Wiggle Honda Pro Cycling’s Giorgia Bronzini edged closer to a stage victory in the inaugural women’s Tour as the former two-time road World Champion took second place in the 87.8km fourth stage over the Hertfordshire roads between Cheshunt and Welwyn Garden City.
Bronzini was the only rider able to compete with current rainbow jersey Marianne Vos (Rabobank-Liv), but was unable to prevent the Dutchwoman from taking her second victory in as many days. Third place was taken by Lucy Garner (Great Britain).
A six-second time bonus - along with a small split in the peloton behind her - saw Bronzini move up one place to fifth overall, just 31 seconds behind Vos.
“It was good to get onto the podium again today,’ Bronzini smiled. “It was a hard day today, because the roads were more rolling that yesterday, the climb was a little bit longer, and there were some parts with some crosswinds.”
After numerous early attacks, a dangerous break of six riders got away, and was 50 seconds clear with 30km to go. Steadily, however, Wiggle Honda Pro Cycling riders - along with those of Astana-Be Pink and Rabobank-Liv - closed the gap and, as the race was neutralised to get around a road traffic accident unconnected with the event, the six riders were back in the peloton.
“In the middle of the race there was a breakaway without us, but I told the girls not to worry, just to keep control,” Bronzini explained. “When it was around 20km to go I told the girls to go on the front and chase with the other teams. We caught the breakaway when there was about 10km to go, and then the girls worked to position me for the sprint."
“The last one was Peta [Mullens], and she brought me to Vos’ wheel in the final kilometre," Bronzini continued. "I was in a perfect position, but in the last roundabout there was a motorbike in the middle and I had to go around it.
“I didn’t lose much energy though, and I came back to my position on the last corner and I was on the perfect wheel. I tried to go out with 100 metres to go, and I was in line with her, but she shifted down and went again. She was really strong, and I could do nothing to resist in that position.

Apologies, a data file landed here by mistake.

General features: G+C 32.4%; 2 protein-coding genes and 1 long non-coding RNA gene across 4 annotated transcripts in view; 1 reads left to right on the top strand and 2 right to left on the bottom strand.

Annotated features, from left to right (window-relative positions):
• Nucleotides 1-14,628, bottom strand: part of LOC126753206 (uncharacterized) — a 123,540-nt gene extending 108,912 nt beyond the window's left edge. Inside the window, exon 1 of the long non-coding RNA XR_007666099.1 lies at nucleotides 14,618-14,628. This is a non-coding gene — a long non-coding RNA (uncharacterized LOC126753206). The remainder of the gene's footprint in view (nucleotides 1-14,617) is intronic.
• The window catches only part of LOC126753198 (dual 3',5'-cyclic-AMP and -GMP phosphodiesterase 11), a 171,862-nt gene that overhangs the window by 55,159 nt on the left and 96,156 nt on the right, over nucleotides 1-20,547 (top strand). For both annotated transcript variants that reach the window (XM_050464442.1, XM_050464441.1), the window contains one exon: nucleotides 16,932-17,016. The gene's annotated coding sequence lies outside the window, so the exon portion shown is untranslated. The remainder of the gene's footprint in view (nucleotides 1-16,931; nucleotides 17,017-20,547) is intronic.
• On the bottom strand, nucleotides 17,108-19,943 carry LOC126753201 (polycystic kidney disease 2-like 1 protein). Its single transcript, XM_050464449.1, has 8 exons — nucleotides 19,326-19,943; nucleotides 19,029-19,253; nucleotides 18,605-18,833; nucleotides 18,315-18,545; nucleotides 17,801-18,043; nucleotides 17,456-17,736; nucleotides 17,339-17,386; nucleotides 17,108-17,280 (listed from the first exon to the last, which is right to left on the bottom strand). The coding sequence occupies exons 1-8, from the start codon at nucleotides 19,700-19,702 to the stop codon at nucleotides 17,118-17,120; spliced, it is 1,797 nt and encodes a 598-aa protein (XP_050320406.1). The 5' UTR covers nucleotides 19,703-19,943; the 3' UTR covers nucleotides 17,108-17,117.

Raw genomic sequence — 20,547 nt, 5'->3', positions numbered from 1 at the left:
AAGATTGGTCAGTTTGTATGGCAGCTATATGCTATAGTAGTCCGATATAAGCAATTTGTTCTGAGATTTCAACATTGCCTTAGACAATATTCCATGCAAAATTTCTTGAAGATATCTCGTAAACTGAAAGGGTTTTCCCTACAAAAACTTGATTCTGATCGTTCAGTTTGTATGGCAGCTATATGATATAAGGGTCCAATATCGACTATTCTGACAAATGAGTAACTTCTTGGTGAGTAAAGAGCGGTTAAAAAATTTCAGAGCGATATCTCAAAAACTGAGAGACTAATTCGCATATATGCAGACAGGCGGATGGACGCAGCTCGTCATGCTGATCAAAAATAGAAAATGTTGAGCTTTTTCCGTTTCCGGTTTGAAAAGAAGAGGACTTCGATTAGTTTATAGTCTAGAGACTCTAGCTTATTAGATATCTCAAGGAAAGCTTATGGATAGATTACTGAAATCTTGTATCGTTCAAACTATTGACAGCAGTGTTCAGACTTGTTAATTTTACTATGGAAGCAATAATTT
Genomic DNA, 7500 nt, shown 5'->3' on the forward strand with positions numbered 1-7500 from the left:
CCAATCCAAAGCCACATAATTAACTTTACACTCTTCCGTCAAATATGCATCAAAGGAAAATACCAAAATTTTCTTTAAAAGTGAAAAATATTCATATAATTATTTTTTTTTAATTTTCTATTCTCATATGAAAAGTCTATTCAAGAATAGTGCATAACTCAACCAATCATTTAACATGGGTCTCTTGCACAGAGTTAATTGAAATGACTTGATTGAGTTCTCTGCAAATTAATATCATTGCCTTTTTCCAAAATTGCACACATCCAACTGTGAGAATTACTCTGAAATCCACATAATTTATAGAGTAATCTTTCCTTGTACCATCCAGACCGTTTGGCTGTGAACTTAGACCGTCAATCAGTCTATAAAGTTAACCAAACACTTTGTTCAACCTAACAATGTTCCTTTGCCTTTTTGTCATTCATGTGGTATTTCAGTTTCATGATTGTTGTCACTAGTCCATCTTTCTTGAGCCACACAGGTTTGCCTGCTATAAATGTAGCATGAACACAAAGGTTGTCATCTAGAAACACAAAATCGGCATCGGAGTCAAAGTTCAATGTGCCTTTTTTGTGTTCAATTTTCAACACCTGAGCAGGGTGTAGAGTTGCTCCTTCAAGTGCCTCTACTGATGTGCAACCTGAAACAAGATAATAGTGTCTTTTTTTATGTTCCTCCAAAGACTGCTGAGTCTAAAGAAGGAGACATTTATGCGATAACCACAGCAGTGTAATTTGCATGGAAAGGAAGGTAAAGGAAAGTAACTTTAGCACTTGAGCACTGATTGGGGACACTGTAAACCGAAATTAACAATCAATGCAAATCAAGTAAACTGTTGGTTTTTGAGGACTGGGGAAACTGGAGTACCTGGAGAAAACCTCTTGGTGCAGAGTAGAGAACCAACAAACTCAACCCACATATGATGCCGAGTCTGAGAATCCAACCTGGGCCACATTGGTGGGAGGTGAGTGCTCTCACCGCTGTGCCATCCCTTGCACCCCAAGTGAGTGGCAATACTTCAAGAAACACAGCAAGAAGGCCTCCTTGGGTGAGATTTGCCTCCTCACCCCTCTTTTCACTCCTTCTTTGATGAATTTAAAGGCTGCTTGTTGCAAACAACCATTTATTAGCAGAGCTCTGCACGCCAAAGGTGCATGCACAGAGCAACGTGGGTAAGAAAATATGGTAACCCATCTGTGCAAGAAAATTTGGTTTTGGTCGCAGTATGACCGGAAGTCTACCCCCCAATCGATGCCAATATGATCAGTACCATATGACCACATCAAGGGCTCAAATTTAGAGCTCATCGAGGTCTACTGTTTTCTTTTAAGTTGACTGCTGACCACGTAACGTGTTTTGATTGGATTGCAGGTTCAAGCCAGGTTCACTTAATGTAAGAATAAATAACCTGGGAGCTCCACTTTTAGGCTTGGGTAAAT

“I’m really happy for that, because every day I feel a bit better, and I believe in myself more. Anyway, she’s not World Champion for nothing!” Bronzini laughed.
Vos and Bronzini crossed the line several lengths clear of former two-time junior World Champion Garner, partly thanks to the two riders’ speed, but also thanks to the way that they hit the finishing straight.
“The last corner was a bit dangerous, but we went into it with a really high speed,” Bronzini said. “We took a risk today, but that’s the work of a sprinter. I took a risk today to try to win.”
Having almost completely recovered from the head cold that affected the first two stages, Bronzini has taken third and second places on stages three and four. The Italian is ever hopeful that she can complete the set and take a victory in tomorrow’s final stage.
“We never know!” she laughed. “We don’t give up, and sure we’ll try again to find a way to get a win.”
Today’s stage was an emotional one for one Wiggle Honda Pro Cycling rider, as it started in double Olympic Champion Laura Trott’s hometown, and finished in the one where her cycle racing career began. Trott, along with elder sister Emma - who rides for the Boels-Dolmans team and was actually born in Welwyn Garden City - led the peloton away from the start in Cheshunt on the roads that the pair of them know so well.
“It was pretty amazing,” said Trott. “There were so many people out. the race was literally down roads where I trained on as a kid, so it was pretty weird, but it was really, really good.
“There were so many people out. I know it was Saturday, but it seemed like there were lots more people than there has been. It was amazing and it was a really, really great atmosphere.”
Local knowledge isn’t always an advantage, however, as Trott’s experience of the Hertfordshire roads meant that she was also aware of all the potential hazards along the way.
“In a way I kind of wish I didn’t know the roads, because I knew some of the descents and some of the corners, and I knew how scary that can be,” she laughed. “For the first 20km I was backing out of the bunch a bit because; firstly, I didn’t want to crash again after yesterday; but I also knew how dangerous some of the corners were. So I guess, in that way, it wasn’t so much a home advantage as a negative!
“But I really did love it. There were so many people out on the course that I knew.”
The atmosphere experienced on the “Trott Stage” certainly vindicated the 22-year-old’s decision to ride through the pain after her crash on stage three.
“I would never have not got back on,” she explained. “The doctor would have to say to me that I wasn’t physically well enough to carry on. I hate starting these things and not finishing them. I’d much prefer to finish 20 minutes down - or how ever many minutes I finished down - than quit the thing completely.”
1. Marianne Vos (Rabobank-Liv)
2. Giorgia Bronzini (Wiggle Honda Pro Cycling)
3. Lucy Garner (Great Britain)
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